The establishment of a monthly sea freight service for art between London and New York by Christie's and logistics company Crozier is reported by Eileen Kinsella in late April at Artnet.

Anny Shaw and Gareth Harris fear at the beginning of May in The Art Newspaper that London is in danger of a downward spiral: "Valentin describes it as 'a snowball effect'. He says: 'As the main auction houses reduce the number of sales in London, they lay off staff. The large galleries follow. The art specialists relocate to cities where they can find employment like New York, Hong Kong, Paris and Zurich.' Some warn that what happened to Paris in the 1960s, when the introduction of a complicated system of taxes and royalties on art sales contributed to the market's shift to the US and UK, could happen to Britain."

New York will soon be in the Wild West, at least the auction industry, which is being massively deregulated by the city government, as Graham Bowley and Robin Pogrebin report in the New York Times: "The regulations had been enacted over decades to increase oversight of an art industry long viewed as opaque - with buyers and sellers often shielded from public view - and chiefly required that certain information was disclosed, such as whether an auction house had a financial stake in a work up for sale. [...] As set by the new law, auctioneers will no longer need to be licensed as of June 15. The industry-specific regulations, installed in response to several scandals and the explosive growth of the art industry, have already been sunsetted. City officials defended the elimination of the rules as useful streamlining that will work to improve New York's business climate. But some art market experts said they were concerned that the city had gone too far."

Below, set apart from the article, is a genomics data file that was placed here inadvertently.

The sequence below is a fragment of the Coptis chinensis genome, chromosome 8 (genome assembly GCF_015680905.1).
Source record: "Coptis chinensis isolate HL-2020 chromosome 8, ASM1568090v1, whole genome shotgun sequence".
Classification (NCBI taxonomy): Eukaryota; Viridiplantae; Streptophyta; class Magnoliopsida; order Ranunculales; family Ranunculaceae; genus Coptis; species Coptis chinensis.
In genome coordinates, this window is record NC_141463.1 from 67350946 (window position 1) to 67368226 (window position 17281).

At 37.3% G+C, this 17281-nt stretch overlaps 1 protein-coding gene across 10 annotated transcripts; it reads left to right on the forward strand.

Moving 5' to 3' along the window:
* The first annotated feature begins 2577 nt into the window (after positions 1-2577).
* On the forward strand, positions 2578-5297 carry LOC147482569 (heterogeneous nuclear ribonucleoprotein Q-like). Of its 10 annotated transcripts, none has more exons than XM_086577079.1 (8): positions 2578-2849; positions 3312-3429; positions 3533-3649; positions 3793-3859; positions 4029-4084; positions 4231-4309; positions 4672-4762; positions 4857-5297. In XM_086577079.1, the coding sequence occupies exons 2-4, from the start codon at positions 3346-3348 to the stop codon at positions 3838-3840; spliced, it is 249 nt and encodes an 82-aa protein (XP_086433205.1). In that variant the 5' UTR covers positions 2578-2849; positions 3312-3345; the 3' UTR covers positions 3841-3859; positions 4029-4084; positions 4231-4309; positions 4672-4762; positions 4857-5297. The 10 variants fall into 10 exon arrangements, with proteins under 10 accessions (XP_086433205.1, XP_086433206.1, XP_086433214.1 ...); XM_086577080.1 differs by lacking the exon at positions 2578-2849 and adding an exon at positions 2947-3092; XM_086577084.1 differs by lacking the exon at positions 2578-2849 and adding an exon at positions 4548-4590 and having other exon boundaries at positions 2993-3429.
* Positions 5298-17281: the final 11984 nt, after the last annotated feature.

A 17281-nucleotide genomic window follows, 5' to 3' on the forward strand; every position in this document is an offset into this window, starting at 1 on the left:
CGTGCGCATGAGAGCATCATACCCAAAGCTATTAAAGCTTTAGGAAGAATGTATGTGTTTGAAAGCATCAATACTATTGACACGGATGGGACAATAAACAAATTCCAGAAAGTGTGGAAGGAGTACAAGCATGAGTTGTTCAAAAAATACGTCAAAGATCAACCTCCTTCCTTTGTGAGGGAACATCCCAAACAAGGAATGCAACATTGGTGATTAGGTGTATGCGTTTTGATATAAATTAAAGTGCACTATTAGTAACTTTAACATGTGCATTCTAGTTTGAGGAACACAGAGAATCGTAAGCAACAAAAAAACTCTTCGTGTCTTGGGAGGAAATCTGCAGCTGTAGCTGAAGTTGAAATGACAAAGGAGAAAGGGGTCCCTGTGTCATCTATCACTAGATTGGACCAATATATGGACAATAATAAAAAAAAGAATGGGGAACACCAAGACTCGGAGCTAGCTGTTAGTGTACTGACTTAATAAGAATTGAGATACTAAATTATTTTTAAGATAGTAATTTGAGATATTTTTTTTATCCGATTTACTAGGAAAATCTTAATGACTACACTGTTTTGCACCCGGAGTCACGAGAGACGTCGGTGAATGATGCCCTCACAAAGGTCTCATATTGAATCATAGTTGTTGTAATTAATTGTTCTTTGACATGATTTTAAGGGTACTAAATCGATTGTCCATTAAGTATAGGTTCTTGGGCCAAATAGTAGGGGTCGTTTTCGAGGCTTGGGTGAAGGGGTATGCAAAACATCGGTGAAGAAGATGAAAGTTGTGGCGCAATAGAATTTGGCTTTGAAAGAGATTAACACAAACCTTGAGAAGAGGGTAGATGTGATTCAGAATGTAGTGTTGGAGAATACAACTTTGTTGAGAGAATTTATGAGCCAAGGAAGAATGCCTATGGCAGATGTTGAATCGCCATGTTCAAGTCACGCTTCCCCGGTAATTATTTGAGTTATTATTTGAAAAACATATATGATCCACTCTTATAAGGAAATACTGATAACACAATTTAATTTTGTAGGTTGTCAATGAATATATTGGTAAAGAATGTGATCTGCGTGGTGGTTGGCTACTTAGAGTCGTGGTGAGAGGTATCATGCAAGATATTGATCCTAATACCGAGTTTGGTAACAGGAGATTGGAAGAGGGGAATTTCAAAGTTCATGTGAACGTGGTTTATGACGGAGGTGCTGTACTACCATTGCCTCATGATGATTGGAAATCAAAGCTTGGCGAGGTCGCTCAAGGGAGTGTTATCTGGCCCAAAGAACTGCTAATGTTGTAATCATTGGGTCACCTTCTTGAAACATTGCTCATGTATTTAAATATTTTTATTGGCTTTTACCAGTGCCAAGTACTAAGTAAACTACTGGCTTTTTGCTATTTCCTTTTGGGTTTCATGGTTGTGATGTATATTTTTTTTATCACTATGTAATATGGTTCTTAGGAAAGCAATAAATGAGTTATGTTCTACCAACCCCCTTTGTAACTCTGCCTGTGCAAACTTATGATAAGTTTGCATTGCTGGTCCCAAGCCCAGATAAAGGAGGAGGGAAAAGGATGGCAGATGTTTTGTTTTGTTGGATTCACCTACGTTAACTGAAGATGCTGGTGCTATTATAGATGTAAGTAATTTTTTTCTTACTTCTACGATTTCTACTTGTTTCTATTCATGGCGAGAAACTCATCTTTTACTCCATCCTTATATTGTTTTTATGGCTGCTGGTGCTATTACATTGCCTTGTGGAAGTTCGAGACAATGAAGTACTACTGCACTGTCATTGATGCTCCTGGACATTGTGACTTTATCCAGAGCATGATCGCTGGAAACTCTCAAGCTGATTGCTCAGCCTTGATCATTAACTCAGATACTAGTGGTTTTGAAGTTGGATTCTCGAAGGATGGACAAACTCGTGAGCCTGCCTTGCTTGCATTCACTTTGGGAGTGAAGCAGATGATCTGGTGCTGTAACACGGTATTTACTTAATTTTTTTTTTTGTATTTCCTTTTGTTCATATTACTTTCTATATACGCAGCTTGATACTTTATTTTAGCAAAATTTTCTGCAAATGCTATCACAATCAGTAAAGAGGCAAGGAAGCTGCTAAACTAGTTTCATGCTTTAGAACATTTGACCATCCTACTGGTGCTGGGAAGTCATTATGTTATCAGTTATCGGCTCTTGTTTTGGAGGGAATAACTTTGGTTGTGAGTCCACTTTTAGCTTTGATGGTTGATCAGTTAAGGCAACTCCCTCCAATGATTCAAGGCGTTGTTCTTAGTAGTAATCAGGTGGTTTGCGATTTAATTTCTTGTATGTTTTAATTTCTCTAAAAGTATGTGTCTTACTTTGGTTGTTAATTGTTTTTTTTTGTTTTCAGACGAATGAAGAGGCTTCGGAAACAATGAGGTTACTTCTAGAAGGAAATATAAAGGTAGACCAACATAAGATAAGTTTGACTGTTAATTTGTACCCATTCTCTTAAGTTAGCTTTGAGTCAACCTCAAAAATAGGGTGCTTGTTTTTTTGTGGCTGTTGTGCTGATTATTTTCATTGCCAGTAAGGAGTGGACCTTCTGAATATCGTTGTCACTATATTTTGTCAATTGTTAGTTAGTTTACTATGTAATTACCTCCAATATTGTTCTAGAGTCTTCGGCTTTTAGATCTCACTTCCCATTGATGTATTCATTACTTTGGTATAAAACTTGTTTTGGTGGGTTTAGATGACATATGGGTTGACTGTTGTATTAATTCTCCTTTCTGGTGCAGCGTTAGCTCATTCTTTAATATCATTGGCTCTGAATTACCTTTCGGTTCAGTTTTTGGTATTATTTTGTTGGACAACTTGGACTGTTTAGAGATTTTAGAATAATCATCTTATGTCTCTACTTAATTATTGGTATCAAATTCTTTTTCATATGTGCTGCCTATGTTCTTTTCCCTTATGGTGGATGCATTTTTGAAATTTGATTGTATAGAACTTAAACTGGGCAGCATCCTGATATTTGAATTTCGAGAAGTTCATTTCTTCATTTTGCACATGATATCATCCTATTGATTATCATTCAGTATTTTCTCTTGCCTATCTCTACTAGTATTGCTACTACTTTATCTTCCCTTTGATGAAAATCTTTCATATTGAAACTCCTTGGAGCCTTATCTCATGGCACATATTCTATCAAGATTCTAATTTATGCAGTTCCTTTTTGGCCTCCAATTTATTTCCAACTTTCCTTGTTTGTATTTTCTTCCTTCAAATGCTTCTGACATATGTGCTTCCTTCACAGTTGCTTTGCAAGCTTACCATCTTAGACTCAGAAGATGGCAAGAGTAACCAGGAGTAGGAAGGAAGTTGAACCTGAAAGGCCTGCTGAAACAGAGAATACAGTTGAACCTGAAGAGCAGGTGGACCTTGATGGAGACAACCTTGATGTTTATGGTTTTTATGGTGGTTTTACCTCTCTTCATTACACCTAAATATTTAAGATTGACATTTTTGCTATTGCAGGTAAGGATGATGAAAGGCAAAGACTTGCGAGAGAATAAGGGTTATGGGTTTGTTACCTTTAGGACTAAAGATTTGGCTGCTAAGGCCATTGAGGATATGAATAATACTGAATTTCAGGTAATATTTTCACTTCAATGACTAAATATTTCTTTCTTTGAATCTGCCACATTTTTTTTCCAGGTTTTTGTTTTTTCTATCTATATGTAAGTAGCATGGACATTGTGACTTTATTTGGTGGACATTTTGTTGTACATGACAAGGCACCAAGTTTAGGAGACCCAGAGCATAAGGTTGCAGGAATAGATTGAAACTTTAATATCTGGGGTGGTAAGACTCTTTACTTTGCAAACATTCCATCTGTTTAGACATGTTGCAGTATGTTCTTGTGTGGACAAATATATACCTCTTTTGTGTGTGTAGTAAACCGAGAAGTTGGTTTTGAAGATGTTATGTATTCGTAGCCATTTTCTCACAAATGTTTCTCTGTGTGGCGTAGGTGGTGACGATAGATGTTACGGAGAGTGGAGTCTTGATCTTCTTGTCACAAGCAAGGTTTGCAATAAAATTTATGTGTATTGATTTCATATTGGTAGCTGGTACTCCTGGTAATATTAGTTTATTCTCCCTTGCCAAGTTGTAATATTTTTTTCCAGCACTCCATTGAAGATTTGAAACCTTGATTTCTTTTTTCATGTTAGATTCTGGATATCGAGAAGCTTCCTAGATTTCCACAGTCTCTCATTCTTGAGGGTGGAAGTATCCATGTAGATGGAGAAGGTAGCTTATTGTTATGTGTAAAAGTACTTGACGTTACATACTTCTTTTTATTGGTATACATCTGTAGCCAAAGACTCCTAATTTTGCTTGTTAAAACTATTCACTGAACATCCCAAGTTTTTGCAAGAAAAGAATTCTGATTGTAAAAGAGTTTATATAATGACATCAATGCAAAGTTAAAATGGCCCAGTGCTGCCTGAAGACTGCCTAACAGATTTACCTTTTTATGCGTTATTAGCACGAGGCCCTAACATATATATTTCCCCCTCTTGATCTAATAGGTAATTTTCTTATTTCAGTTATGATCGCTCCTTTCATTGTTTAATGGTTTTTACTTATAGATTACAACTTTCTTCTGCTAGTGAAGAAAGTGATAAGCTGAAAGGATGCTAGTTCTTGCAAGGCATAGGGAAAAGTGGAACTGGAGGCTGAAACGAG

In her auction review for the Financial Times in mid-May, Melanie Gerlis mentions, rather in passing, the new consignment tool that allows collectors to offer works from the David Zwirner Gallery for sale.

The Macklowe collection, which was auctioned off in two tranches, marks a new record, Ursula Scheer notes in the FAZ: "With a total gross sum of $922.2 million, the Macklowe collection, which brings together big names such as Giacometti, Twombly, Wahrol, Polke, de Kooning and Richter, is now the most expensive art collection ever sold at auction. It thus replaces the Peggy and David Rockefeller collection sold at Christie's in the top position, which grossed a total of $835.1 million in multiple auctions in 2018." Barbara Kutscher sums up the auction week, which raised more than $2 billion from the evening auctions alone, in Handelsblatt.

How rich you actually have to be to play at the big auctions is painfully calculated by James Tarny at Bloomberg: "Let me be clear: art is for everyone, and anyone can buy an artwork. But, as you read on, it's healthy to remember that the art market is for a comparatively miniscule, objectively rich select few."